Although Edson Oda’s Nine Days features a good concept about existentialism and the decisions we make in life, the final product isn’t as good as the concepts it tackles and ends up leaving a pretentious aftertaste.
After a couple of acclaimed short films and commercials, Edson Oda is here with his feature-length debut, Nine Days, which is an interesting one. It is an indie drama with a fantasy element dealing with life’s so-called gut-punches. Oda dives into the concepts of existence, decisions forthcoming to regrets, and the questioning of it all, accompanied by a group of rising stars in Winston Duke, Zazie Beetz, Bill Skarsgard, and Benedict Wong. It feels like a success looking from afar as it has all the right pieces, but unfortunately, it makes its way into the kitschy side rather than a thought-provoking one.
The film centres around a man, Will (Winston Duke), interviewing souls for a chance at life on Earth from a desert safehouse. The interview process has some steps to it as you need a proposition as to why you want to have the opportunity at living; afterwards, you have nine days of different exercises and tests that you must pass to reach the next step. The new souls who are to be interviewed are Mike (David Rysdahl), Maria (Arianna Ortiz), Kane (Bill Skarsgard), Alexander (Tony Hale), and Emma (Zazie Beetz).
Each of the tests is different, and one isn’t any more difficult than the other. Will could give them a dilemma and ask what they would do in that type of situation. On other occasions, he asks arbitrary questions rather than rational stimulating ones. In one of the tests, Emma responds with counter-questions which then beats the purpose of Will’s tests. If the script goes down that route, doesn’t that defeat the film’s narrative or premise? We know that reaction is to cause a “dramatic” or impactful effect, yet it doesn’t. It thinks it is very profound and purposeful when it is anything but that.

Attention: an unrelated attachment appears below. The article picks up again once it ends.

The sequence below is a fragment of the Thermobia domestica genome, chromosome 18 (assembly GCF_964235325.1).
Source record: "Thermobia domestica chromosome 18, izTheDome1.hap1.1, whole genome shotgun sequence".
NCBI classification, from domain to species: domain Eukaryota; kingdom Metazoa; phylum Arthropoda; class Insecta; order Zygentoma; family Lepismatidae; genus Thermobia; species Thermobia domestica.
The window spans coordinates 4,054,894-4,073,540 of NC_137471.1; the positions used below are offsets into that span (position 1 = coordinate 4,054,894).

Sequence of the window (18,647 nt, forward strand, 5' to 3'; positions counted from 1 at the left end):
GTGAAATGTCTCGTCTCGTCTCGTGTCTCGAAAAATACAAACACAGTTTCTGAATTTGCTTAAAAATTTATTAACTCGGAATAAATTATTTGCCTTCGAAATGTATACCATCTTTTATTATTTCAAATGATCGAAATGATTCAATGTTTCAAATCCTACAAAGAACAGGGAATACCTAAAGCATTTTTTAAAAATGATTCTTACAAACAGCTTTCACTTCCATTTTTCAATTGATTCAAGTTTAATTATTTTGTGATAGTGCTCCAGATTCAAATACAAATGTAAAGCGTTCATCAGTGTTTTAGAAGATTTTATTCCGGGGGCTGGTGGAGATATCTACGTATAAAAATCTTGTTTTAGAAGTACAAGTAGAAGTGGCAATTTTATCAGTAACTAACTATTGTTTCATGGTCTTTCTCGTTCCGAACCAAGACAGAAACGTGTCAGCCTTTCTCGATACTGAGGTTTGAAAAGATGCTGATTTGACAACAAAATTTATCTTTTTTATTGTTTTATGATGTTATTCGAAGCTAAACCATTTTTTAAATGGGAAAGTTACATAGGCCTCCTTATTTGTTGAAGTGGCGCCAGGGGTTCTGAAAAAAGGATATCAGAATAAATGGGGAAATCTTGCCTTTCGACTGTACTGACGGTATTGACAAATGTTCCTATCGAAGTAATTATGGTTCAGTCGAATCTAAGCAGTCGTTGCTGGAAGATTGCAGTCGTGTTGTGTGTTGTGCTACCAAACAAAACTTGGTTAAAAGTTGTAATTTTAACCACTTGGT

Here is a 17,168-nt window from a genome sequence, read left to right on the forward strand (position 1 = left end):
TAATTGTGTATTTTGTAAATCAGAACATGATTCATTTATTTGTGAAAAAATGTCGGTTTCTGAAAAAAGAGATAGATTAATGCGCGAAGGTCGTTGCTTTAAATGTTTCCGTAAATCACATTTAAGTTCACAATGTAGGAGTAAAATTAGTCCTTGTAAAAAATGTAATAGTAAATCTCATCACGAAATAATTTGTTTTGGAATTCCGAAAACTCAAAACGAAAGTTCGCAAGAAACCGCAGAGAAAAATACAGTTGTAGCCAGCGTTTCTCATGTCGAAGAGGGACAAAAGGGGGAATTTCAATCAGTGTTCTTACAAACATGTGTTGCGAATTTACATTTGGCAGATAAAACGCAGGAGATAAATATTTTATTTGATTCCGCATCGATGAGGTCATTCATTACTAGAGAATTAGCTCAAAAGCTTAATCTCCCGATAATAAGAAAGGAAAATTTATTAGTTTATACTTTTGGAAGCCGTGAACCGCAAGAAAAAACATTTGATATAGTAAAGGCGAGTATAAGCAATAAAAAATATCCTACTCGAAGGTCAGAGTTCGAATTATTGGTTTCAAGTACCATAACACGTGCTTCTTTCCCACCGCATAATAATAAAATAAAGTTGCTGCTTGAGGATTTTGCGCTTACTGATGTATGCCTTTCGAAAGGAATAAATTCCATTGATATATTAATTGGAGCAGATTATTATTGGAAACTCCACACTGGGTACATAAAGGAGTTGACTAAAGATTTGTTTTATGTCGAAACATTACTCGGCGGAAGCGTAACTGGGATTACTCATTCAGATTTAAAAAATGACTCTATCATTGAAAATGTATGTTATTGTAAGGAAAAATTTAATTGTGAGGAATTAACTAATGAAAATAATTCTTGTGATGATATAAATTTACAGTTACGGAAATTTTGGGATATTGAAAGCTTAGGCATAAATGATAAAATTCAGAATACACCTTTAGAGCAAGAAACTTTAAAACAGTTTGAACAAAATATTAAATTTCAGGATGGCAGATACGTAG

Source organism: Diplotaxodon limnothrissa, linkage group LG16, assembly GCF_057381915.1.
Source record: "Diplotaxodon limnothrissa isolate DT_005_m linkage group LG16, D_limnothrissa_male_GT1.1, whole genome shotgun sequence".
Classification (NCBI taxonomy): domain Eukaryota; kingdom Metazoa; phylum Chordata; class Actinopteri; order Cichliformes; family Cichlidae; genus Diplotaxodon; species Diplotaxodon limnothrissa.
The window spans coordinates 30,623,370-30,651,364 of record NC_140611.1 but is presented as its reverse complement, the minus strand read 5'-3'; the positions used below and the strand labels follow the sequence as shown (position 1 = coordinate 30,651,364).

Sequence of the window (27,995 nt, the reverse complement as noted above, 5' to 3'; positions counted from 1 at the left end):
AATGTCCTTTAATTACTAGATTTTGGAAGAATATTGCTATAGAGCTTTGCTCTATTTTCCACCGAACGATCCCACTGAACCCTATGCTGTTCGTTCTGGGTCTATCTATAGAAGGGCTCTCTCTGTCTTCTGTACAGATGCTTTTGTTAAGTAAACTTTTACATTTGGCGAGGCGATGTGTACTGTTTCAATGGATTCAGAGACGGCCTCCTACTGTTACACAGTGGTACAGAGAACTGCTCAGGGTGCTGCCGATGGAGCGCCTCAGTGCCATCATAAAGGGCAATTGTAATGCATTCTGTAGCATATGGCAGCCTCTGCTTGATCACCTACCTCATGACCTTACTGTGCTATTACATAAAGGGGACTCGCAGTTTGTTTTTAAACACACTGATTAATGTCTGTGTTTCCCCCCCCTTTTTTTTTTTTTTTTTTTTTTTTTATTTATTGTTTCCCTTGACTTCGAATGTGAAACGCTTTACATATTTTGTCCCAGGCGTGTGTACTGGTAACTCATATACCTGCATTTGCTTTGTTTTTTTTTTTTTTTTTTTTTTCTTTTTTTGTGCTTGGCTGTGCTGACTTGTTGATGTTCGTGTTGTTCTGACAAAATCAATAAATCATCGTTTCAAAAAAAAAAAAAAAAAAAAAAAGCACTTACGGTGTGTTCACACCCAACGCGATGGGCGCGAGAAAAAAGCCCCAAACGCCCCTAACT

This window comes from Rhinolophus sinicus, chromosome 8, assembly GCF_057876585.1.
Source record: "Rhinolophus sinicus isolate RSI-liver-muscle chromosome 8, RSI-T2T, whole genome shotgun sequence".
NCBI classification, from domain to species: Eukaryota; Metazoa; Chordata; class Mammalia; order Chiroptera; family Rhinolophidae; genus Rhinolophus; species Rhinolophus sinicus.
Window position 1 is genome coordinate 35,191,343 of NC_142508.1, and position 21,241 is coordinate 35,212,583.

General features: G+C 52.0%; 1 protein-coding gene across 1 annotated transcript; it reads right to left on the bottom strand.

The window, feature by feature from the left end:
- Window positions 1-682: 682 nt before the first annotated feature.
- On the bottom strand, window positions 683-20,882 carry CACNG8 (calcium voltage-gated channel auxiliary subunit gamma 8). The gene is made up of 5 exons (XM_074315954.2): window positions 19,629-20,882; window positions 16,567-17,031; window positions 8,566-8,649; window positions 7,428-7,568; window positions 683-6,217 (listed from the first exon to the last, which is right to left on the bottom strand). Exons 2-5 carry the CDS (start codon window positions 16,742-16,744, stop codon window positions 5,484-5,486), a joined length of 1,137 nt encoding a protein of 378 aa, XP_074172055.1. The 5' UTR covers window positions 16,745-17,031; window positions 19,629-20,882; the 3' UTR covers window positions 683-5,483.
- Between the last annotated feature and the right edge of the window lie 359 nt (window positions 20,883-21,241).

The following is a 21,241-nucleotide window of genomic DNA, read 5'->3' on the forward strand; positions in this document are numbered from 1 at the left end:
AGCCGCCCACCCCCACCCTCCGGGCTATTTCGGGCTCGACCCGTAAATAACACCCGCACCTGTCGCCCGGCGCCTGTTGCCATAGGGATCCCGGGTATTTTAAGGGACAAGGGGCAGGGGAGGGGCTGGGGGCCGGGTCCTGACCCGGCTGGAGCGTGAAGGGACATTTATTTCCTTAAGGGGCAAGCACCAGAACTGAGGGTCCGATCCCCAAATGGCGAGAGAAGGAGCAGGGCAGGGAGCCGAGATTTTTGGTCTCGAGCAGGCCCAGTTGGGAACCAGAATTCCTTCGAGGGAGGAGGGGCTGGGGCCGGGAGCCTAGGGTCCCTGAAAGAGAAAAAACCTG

Films like these are meant to beat up your soul emotionally and leave you with hard questions. Not in the way of Lars von Trier’s Melancholia (2011), which crushes your entire day for the worst, even though the movie is good, but they’re supposed to leave you thinking about the ideas afterwards. It isn’t fair to compare this one with Eternal Sunshine of the Spotless Mind (2004) either, but that film dwells on its concepts creatively, emotionally, and it doesn’t leave your mind.
When you finish this, you have a couple of “why” questions popping into your head. Why didn’t this gel for me? Why didn’t it make me feel anything? It’s because many films have done it better and more extensively. It has some small bright spots that keep it from not falling apart completely, like the duo of excellent performances by Duke and Wong, some well-shot, beautiful sequences, and the way it builds its fantasy element. The problem is that it doesn’t do enough to illustrate a path into the human condition.
Oda starts greatly, making us pursue what’s coming with sheer interest and open arms. When the story settles to what it wants to say, the audience might lose their engrossment. It doesn’t have much to say about the pains of existing and the notion of “enjoy the life you are given”. It is like Charlie Kaufman’s Synecdoche, New York (2008), where something looks nice on paper but is befuddled and pretentious in execution, beating its purpose and bright ideas. What seemed like a good abstraction gets lost within self-importance.
It isn’t like Lowery’s A Ghost Story (2017), which brilliantly and creatively yells, “What do I do now after I’m done?” or most recently, I’m Thinking of Ending Things (2021), where a man imagines a world because he cannot bear his own. There are ways to execute creative ideas without getting on the magisterial side of things. Nine Days has many aspects that you could “praise” due to its vision around its convictions, and there is a better film somewhere in there. Unfortunately, it is too pompous for its own good, and your mood sways from interest to disappointment and dissatisfaction.
Director Edson Oda sites that the films that influenced this project include After Life (1998) by Hirokazu Koreeda and The Tree of Life (2011) by Terrence Malick.